It was time to take some photographs and videos with the camera set on Auto (Multi Auto focus was selected instead of Center Weighted).  The camera started up in a heartbeat (Fujifilm claims less than a second); it seemed almost instantaneous to me.  Thank goodness, days of slow operating digicams are over.  The camera easily focused on flowers, plants as well as trees with strong blue skies quickly with little “grabbing.” It was here that I had my first problems.  Since I purposely tried to shoot with the bright sun shining directly on the screen, I immediately ran into problems.  Although the screen didn’t wipe out, I had trouble framing the image.  Instead of holding the camera in a comfortable arm’s out position, I had to bring the camera much closer to my face so my head could act as a block (no jokes, please).  It was better, but a little viewfinder would’ve solved those problems like the one on the Canon SD500.  The LCD does have a number of adjustments, including an Auto Gain Up as you move into darker territory, but overall quality was weak compared to other digicams.  There were problems indoors as well with the screen getting very grainy.

All was not totally negative; in less drastic conditions, I was able to frame the shots much more easily.  One of the hidden gems of this camera is the Natural Light setting, easily engaged via an onscreen menu.  This lets you take more natural-looking shots without a flash rather than a shot potentially washed out by a flash.  There’s even Anti-Blur Technology, which helps eliminate the shakes during this available light shots.  I got some terrific results from this.

The FinePix Z1 has a top ISO of 800, far higher than competitors (who usually stop at 400).  In Auto, the camera will use a higher ISO, such as 640, in order to take a shot.  Surprisingly, the amount of grain even at these high levels was more than acceptable.

FujiFilm FinePix Z1
Image Courtesy of FujiFilm

Unlike almost every other digicams out there, the Z1 does not have a Mode dial.  Like eliminating the viewfinder, the missing dial allowed designers to create a tiny, sleek camera.  But there’s where the tradeoffs come in.  To get to the scene modes, you click the Menu key and then choose between Natural Light, Portrait, Landscape, Sport and Night.  Here the camera makes the choices for ISO, aperture, shutter speed and white balance.  You just point and shoot.  Results were quite good in these modes with very accurate colors.  In Manual, you can make a few adjustments such as Exposure Compensation and White Balance.  There’s one quirky bit of software design:  To change ISO, you have to go to a different menu after pushing the “F” key.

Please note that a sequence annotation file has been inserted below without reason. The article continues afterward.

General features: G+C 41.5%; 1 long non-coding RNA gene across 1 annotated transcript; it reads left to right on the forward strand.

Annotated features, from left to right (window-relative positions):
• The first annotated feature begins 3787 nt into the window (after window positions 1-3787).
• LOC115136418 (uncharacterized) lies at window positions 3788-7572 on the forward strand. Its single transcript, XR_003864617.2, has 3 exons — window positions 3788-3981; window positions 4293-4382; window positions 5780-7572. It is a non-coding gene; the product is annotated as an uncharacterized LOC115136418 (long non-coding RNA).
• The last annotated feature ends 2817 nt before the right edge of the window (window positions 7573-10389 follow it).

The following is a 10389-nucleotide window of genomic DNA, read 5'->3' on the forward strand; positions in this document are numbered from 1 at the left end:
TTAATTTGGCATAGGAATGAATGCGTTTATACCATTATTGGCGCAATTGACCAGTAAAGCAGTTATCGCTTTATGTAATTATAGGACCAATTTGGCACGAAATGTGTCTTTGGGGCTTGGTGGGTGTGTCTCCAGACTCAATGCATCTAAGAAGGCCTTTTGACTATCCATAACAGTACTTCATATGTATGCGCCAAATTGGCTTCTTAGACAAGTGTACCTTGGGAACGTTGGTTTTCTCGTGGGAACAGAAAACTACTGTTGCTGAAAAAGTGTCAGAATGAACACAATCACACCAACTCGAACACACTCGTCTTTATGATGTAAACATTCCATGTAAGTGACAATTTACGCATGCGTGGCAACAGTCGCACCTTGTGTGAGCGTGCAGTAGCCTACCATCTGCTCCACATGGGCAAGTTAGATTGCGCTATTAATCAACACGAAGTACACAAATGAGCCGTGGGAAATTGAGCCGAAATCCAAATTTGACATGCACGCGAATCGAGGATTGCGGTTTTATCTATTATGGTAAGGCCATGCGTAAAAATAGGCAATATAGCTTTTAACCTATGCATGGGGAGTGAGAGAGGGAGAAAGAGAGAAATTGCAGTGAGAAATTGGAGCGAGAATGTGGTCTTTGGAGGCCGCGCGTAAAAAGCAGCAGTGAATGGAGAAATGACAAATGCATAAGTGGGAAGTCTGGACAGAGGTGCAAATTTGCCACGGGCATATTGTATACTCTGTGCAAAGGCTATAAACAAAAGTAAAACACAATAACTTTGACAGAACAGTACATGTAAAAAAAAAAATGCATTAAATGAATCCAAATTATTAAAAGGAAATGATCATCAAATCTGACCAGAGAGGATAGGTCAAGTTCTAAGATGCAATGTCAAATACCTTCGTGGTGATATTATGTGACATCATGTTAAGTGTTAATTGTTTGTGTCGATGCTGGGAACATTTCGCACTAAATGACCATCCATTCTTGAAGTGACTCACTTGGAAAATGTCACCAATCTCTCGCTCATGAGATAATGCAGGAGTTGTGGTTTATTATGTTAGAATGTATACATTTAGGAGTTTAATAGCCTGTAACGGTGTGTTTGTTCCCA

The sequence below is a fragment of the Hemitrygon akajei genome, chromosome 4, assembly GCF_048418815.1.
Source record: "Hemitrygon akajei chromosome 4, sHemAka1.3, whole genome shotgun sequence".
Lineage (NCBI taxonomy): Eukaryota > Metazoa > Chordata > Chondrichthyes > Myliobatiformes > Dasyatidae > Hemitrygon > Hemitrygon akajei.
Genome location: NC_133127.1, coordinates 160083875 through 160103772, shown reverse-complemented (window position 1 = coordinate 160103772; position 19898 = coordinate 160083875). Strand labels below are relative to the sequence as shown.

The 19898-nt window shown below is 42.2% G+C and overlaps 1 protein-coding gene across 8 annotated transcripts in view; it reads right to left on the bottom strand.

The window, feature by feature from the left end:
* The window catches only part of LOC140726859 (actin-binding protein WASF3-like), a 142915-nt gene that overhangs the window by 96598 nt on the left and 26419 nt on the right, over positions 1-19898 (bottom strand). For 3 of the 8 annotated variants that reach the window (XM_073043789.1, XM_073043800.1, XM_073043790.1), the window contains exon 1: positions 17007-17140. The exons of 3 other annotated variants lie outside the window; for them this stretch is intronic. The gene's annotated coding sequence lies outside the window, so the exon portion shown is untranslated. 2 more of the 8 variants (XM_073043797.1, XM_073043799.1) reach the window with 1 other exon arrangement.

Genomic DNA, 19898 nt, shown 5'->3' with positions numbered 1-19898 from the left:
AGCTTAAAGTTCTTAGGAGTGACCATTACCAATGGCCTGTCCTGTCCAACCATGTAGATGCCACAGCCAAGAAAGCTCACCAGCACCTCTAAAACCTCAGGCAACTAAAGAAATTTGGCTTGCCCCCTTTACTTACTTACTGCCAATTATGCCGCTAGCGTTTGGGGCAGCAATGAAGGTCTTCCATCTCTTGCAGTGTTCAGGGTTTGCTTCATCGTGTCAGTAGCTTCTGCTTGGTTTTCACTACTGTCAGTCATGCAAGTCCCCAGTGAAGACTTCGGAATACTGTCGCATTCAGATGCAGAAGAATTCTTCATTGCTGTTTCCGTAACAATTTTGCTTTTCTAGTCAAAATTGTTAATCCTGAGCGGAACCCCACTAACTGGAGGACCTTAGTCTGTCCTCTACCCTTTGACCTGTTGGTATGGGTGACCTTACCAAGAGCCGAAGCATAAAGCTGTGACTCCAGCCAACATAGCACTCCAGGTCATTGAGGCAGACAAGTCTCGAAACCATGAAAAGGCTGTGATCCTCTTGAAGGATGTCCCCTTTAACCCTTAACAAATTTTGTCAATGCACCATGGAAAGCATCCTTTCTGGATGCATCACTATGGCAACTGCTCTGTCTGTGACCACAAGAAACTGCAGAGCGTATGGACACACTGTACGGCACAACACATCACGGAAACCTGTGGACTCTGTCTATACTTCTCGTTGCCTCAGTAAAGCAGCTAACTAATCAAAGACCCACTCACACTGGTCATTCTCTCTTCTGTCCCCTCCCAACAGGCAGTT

This key contains one of the more fun tricks on this camera.  In the FinePix Photo Mode, you can shoot in standard  (for normal color), black-and-white and my new favorite “C” (for F-Chrome) that adds a lustrous, vivid tone to your shots.  Now, if only life could be so simple.  I really enjoyed shooting in F-Chrome.  I don’t know if Paul Simon will write a tune about it, but it really added some pop to the images.

The Movie mode is quite good at 640 x 480 pixels (30 fps); however, do realize that it eats up space on your card like five-time champ Takeru Kobayashi at a Nathan’s hot dog eating contest.  There is no zooming available while you’re in Movie mode and the sound is mono.  The built-in mic does pick up some camera noise during quiet scenes.

The flash is pretty potent and offers a wide variety of options including Red-Eye Reduction and Slow Shutter.  If there’s not enough light in Slow Shutter, an icon appears that warns you of the likelihood of a blurry shot.  This handy icon appears in other modes as well.  Since it does not have an AF Assist lamp, taking shots in the dark scenes with little contrast was problematic.

Battery life was close to stated.  Vacationers should consider buying a spare as well as a separate charger, since the supplied battery only gets charged while in the dock.

Conclusions

If ever there was a camera to carry along as you strolled the Via Veneto in Rome, the Champs-Elysee in Paris or some other chic boulevard, this is it.  In the right conditions where the LCD functions properly, the camera is a pleasure to work with and the resulting photographs are quite good.  However, it does have its limitations, as we’ve detailed.  No camera is perfect, but this is a very good 2005 digicam.

Pros

       

    • Slick, sophisticated style
    • 5-megapixel CCD
    • 3x Fujinon optical zoom
    • Only .72 inches thick, 5.2 ounces
    • Nice Natural Light option
  • Great F-Chrome

Cons

       

    • Needs better LCD screen
    • Uses expensive xD Picture Cards;
    • Requires budgeting for a larger card
    • No AF Assist lamp
    • Slower than competition when using flash
  • No burst mode